Patrick Kron, chief executive officer of Alstom SA (OTCPK:ALSMY), has taken his company through a bailout and has brought the company to where it is today.
As many have noted, the company is not doing exceptionally well. The company's numbers, released yesterday, show a 28 percent decline in profit for the year ended March 31. Alstom is making a profit and has recovered to the point where Mr. Kron and the company can make decisions that can control the future destiny of the company.
This is an accomplishment that should be recognized and applauded.
Having come this far, Mr. Kron should have a pretty good idea of where he believes the company should go. These ideas have been captured in the deal Alstom has crafted with General Electric Co. (NYSE:GE).
Mr. Kron does not see the future of Alstom in its energy division, but he does see its future in the signaling business. He does not believe that any synergies would be achieved by taking on GE's freight train business and merging it with that of Alstom.
The French government does not seem to agree with this assessment. The problem is that pride and the political problem of satisfying its electoral base is clouding the viewpoint of French President Hollande and the French economics minister Arnaud Montebourg.
The "pride" seems to be centered in France's high-speed TGV trains, made by Alstom. This pride seemed to be very important in the earlier bailout that was provided to Alstom by the French government.
Now, however, the train business in Europe, which Mr. Kron considers to be a niche business, cannot provide the scale Alstom needs to be successful and Alstom's energy business is too small to really be competitive in a market where there is overcapacity.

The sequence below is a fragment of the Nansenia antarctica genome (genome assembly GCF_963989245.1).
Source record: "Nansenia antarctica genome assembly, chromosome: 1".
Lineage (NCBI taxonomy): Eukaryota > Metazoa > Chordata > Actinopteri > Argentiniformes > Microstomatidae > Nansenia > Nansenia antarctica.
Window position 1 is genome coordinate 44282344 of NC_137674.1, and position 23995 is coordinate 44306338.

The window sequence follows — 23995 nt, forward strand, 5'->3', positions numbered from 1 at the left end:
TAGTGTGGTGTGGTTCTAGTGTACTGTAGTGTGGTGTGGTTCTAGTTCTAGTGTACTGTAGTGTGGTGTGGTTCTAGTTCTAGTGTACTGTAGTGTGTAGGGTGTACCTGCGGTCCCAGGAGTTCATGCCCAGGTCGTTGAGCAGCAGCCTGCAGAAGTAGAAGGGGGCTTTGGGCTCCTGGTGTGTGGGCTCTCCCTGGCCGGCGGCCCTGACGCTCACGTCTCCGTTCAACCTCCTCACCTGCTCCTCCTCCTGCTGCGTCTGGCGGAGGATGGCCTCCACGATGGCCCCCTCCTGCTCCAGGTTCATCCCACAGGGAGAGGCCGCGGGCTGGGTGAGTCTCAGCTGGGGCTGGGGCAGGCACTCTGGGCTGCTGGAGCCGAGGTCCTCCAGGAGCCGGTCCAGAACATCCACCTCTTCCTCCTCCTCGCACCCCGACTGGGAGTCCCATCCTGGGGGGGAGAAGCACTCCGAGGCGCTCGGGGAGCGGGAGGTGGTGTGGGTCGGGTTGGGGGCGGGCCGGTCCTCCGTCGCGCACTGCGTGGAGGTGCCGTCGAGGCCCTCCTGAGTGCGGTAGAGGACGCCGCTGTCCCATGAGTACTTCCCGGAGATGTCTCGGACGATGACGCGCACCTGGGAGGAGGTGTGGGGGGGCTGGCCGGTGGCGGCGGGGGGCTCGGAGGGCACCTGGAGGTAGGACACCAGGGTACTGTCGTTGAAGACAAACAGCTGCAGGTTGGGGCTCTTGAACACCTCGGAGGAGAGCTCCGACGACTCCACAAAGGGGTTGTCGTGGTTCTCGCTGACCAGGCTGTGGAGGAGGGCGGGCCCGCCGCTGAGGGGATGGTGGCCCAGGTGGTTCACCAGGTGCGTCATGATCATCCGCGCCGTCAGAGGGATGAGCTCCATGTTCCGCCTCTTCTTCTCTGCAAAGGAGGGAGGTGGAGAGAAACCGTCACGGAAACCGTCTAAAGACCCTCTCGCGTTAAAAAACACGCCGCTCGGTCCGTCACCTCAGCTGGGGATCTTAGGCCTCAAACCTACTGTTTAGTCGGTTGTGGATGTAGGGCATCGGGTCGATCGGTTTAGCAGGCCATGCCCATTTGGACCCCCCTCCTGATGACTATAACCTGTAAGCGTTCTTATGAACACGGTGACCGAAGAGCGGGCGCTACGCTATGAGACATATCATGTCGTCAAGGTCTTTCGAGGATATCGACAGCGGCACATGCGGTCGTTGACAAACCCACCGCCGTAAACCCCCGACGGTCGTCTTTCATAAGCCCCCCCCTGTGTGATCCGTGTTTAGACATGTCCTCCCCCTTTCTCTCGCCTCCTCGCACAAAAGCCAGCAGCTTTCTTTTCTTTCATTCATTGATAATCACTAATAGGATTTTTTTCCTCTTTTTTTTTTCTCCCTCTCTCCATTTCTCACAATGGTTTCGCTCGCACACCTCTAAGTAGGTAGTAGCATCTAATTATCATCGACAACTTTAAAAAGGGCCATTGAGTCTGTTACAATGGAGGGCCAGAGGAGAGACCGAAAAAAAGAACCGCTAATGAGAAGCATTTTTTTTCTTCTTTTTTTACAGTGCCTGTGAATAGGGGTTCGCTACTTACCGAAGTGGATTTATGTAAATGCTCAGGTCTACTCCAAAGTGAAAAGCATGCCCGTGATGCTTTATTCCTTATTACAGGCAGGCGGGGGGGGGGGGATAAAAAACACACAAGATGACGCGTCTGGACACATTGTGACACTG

Mr. Kron is very interested in the railway signaling business, an area that Alstom does have an important presence in. Although Alstom competes against GE and Siemens AG (SI) in this market, there seems to be a vast amount of business coming in this area over the next few years.
Mr. Kron sees this opportunity as the place where Alstom can really shine and carve out its reason for staying in business.
And, this seems to be the major focus of Mr. Kron and Alstom. Although the recently released financials are not that strong, Mr. Kron is quoted as saying "'the house is not on fire' but the group needs to sell its energy business to secure its long-term future."
It seems to me that Mr. Kron has a very good feel for the situation his company is in. Mr. Hollande's French government only seems to be trying to save face with its political base.
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